David Bernhardt is a former lobbyist for an irrigation district that would benefit from increasing the capacity of the state’s largest reservoir, which is fed by glacier meltwater.
A profile of Robin Bell, the world’s earth science leader. She says individual effort on climate change leads to collective action. She takes her carbon footprint seriously, and thinks you should too.
Manchhiring Tamang’s documentary “A Day in the Life of a Himalayan Shepherd” beautifully captures the vast Himalayan landscape and sheepherding practices of the Tamang community in the Dhading district of central Nepal.
Icelandic-Danish artist Olafur Eliasson hopes to bring attention to melting ice sheets through art installations that make climate change tangible.
Glacial lake outburst floods (GLOFs) pose a significant, climate change-related risk to the Mt. Everest region of Nepal. A recent study finds risk perception of GLOFs is linked to a variety of socioeconomic and cultural factors.
A paramount scene in “Frankenstein” is when Victor ascends Mont Blanc to assuage his melancholy spirit aside the Mer De Glace glacier. Victor believes “The sight of the awful and majestic in nature had indeed always the effect of solemnising my mind, and causing me to forget the passing cares of life.” Upon reaching the summit of Mont Blanc and carefully crossing the Mer De Glace, he further acknowledges, “My heart, which was before sorrowful, now swelled with something like joy.”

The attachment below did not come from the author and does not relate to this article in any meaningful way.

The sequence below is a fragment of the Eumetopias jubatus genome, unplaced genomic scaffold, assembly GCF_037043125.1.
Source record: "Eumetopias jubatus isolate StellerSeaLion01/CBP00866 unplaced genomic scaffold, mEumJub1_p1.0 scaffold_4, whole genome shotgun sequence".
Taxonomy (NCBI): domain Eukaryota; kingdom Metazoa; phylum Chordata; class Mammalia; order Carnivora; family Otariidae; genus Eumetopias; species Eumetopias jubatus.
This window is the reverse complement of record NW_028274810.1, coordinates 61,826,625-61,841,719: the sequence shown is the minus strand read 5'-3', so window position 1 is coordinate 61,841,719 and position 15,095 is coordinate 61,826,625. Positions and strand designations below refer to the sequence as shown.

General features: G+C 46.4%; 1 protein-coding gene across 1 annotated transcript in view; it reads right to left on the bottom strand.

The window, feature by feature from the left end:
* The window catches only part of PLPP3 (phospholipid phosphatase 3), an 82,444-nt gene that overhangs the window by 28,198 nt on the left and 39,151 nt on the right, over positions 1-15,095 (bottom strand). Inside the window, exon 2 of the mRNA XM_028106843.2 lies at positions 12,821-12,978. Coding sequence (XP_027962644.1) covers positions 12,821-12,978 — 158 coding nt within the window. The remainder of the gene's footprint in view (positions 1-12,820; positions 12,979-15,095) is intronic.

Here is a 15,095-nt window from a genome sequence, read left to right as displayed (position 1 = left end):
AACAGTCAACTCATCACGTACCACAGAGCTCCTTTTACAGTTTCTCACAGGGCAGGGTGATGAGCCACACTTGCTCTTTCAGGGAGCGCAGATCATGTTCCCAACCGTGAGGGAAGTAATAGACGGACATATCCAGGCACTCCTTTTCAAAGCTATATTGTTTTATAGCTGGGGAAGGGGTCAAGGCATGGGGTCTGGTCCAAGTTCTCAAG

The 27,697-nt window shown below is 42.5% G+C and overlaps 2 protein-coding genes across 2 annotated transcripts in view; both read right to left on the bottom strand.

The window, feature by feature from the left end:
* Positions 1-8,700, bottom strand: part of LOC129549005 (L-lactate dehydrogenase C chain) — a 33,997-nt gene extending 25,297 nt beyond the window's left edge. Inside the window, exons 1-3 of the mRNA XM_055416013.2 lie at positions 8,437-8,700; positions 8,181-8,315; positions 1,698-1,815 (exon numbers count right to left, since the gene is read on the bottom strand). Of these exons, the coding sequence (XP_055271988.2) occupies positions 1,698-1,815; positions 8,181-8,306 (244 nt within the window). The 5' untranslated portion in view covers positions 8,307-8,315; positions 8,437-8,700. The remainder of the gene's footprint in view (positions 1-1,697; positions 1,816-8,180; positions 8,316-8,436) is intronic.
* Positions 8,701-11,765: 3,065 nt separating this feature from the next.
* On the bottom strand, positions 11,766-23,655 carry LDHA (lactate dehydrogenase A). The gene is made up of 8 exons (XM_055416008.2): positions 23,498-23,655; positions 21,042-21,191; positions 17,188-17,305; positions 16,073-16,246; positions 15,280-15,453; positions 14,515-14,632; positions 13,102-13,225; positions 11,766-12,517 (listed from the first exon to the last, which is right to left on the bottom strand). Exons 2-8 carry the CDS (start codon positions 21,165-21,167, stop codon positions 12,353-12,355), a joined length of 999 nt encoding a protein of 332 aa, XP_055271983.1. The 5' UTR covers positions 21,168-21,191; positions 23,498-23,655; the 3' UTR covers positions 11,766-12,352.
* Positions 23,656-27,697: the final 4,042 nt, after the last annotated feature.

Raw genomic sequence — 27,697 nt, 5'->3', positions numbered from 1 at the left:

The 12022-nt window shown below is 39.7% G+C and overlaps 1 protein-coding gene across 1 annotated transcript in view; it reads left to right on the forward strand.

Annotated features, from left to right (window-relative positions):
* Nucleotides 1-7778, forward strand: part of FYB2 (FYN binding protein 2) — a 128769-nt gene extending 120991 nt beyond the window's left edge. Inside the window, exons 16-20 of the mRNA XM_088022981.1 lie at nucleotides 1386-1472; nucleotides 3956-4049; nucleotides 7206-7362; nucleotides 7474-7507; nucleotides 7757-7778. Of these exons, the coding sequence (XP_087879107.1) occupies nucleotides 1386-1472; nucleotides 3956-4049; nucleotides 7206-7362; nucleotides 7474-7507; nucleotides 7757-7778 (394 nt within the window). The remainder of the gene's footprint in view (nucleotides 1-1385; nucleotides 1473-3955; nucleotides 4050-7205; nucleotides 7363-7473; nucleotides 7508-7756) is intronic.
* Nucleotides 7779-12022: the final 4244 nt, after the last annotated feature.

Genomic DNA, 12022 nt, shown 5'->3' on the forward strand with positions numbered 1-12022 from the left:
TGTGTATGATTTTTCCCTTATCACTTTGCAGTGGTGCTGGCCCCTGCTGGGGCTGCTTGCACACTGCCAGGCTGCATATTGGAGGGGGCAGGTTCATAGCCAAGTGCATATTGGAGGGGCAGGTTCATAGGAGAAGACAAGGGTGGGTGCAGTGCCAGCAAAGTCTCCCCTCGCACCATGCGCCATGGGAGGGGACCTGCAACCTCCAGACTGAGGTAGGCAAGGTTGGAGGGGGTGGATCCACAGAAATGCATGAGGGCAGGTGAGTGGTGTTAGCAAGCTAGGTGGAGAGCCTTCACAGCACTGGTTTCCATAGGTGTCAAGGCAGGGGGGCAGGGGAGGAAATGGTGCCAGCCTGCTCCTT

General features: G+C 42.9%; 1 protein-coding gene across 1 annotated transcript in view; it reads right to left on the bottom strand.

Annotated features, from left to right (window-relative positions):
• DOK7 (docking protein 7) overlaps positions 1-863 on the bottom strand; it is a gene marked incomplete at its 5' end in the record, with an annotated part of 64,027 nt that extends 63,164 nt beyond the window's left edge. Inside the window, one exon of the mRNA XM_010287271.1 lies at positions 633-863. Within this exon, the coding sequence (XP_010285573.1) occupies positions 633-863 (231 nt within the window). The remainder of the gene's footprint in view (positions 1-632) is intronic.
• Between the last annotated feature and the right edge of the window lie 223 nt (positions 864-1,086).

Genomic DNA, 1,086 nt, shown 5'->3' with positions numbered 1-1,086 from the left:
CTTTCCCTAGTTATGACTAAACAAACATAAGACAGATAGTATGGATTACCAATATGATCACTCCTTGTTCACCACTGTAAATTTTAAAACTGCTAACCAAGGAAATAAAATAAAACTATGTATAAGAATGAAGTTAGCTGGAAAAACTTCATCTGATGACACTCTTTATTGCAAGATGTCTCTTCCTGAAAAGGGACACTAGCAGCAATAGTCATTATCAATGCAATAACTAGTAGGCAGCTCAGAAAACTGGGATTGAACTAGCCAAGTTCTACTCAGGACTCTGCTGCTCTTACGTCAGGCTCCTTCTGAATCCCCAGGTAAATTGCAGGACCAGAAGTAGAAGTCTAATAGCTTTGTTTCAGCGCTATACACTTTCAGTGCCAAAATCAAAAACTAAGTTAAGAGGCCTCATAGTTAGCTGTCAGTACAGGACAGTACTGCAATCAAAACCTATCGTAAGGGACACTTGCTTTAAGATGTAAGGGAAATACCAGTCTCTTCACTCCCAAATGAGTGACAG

This Photo Friday, view several cartoons referencing COP24, or the 24th meeting of the “Conference of Parties,” brought together by the United Nations Framework Convention on Climate Change (UNFCCC). COP24 recently took place in Katowice, Poland, from 2-14 December.
A recent study by Kirsten Hastrup in the journal Cross-Cultural Research looks at the history of health and environment of the Inuit people of Greenland’s Thule community, considered by some to be international leaders in climate change adaptation.
Bruno Latour wants us to “come down to earth,” to radically rethink how we orient ourselves in a world of climate change, migration, and social inequality. Latour’s book, “Down to Earth,” is a provocation. It invites its readers to assess their needs, wants and desires, and how these conflict with the needs, wants and desires of others.